tion--General Taylor's letter-Retrospect of Mexican affairs Elevation of Paredes-Pronunciamento in favour of Santa Anna-His arrival at Vera CruzPermission to pass through the Fleet-Termination of the Armistice-Projected Expedition against Tamaulipas--Opinions of General Taylor relative to the Pro. secution of the War-Saltillo occupied by the American troops-Protest of the Governor of Coahuila-Advance to Agua Nueva-General Wool's Expedition against Chihuahua-Arrival of Wool's column at Monclova–Marches to ParrasTampico occupied—General Taylor marches upon Victoria—Reconnoissances towards Labradores and Linares-Arrival of General Scott in Mexico-Withdrawal of troops from General Taylor-Orders consequent thereon-Santa Anna's March from San Luis Potosi against General Taylor-Ruse of General TaylorForces of Santa Anna—Angostura-February 22d—Summons of Santa Anna to General Taylor to surrender–Taylor's Reply–Battle of Buena Vista–Skir. mishes-Result of the Action.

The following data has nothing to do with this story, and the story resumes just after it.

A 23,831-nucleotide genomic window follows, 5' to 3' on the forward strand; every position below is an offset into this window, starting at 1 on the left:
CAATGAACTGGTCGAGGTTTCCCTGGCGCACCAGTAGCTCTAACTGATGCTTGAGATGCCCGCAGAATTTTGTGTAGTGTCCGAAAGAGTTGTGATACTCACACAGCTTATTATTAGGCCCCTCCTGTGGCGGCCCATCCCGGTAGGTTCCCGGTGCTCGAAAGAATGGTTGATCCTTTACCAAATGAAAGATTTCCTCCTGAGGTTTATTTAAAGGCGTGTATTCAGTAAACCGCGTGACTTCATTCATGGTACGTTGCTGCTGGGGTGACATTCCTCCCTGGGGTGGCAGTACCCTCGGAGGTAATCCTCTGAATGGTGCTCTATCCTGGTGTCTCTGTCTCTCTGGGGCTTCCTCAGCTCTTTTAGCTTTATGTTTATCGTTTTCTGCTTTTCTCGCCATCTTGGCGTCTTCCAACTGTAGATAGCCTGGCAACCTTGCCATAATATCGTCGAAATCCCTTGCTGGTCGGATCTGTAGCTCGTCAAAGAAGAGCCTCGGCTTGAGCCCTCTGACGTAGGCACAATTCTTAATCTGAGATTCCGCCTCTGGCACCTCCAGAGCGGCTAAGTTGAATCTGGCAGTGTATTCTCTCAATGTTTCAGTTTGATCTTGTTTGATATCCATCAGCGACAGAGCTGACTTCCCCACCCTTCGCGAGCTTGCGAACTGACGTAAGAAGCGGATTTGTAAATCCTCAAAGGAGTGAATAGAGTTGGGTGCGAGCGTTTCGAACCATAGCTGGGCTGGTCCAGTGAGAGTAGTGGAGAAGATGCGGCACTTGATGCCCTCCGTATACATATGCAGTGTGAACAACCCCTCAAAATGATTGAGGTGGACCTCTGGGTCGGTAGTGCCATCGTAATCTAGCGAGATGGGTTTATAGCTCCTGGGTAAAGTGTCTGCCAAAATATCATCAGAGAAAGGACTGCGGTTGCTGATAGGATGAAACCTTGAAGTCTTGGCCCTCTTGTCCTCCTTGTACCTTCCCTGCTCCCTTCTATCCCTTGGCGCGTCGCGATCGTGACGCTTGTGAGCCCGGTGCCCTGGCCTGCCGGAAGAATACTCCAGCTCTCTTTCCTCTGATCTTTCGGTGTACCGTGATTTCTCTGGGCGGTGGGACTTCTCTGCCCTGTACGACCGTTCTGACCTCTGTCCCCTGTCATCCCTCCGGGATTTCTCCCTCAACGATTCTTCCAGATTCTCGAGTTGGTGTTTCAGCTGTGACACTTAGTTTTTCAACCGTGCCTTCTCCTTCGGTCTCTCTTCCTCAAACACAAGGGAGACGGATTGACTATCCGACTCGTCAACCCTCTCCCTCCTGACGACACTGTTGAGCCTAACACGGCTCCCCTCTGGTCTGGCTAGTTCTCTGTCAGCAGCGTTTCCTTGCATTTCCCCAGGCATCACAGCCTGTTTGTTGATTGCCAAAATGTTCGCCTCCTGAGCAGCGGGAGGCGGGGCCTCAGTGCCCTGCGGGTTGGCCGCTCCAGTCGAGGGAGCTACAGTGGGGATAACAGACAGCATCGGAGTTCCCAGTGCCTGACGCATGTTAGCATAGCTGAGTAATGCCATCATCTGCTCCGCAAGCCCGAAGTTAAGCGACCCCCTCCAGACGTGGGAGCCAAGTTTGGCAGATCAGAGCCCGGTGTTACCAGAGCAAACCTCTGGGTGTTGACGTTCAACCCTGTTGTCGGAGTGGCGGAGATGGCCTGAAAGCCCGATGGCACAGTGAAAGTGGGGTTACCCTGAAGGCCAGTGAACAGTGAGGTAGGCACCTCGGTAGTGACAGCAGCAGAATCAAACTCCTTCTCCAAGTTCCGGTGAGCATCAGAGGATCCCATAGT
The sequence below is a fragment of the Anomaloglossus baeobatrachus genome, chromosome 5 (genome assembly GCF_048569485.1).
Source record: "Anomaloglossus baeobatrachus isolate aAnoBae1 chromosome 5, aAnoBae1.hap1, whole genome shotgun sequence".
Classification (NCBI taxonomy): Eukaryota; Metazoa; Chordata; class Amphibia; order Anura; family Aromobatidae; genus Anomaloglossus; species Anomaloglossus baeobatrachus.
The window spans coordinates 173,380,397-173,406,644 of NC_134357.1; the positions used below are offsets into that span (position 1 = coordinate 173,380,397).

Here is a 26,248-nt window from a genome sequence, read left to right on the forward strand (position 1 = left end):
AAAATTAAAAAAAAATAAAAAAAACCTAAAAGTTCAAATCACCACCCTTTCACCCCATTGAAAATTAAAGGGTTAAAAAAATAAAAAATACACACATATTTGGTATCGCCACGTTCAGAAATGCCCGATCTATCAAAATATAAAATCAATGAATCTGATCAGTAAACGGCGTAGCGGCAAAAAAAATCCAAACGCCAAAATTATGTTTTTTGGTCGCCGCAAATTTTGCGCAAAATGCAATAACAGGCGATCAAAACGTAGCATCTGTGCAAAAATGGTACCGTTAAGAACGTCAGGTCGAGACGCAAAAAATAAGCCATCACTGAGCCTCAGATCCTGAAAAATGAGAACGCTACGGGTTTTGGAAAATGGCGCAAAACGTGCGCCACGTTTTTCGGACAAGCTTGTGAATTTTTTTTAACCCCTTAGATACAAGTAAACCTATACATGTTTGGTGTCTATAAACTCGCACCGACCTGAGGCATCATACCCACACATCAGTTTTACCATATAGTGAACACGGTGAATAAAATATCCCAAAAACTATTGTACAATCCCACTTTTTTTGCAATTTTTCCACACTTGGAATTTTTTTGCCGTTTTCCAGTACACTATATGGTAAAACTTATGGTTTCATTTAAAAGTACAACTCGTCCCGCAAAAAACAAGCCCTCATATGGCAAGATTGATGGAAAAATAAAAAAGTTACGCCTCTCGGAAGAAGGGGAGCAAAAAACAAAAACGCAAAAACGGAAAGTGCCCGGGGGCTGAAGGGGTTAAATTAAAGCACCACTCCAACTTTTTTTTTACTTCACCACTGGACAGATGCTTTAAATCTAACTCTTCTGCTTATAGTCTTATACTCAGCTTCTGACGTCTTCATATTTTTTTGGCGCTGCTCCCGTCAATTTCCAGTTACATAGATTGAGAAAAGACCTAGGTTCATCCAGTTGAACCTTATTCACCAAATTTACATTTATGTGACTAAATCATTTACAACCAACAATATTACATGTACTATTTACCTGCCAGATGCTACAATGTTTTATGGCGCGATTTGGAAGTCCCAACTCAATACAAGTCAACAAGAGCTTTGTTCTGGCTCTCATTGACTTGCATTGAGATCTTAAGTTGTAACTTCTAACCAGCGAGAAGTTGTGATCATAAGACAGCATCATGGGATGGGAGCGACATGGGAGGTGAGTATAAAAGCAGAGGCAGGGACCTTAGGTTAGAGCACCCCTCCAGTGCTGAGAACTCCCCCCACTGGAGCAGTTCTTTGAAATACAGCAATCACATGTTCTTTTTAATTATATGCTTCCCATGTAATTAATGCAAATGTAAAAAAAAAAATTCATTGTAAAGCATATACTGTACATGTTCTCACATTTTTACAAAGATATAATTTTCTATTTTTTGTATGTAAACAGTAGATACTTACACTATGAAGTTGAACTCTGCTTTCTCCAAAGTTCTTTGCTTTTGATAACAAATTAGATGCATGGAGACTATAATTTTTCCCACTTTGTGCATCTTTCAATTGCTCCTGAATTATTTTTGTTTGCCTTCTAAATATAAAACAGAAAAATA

Ar ten o'clock on the 25th, pursuant to the articles of capitulation, the ceremony of the surrender took place. General Worth, who by his labours had contributed so largely to the reduction of the place, was appointed to see the execution of the stipulations. Two companies of each regiment in the second division, with a section of each battery, the whole under the immediate command of Colonel Persifer F. Smith, were appointed to take possession of the citadel. These troops were drawn up on the road leading to the citadel, the Texans on one side, and the regulars on the other, while the imposing display was graced by the presence of General Taylor and staff, and all the principal officers of the army in splendid military costume.

With a parting salute from the shrill bugle and the booming cannon, the Aztec eagle fluttered down from its airy height, while the “ stars and stripes” floated upward on the gentle breeze, and unfolded from the citadel amid the strains of martial music and the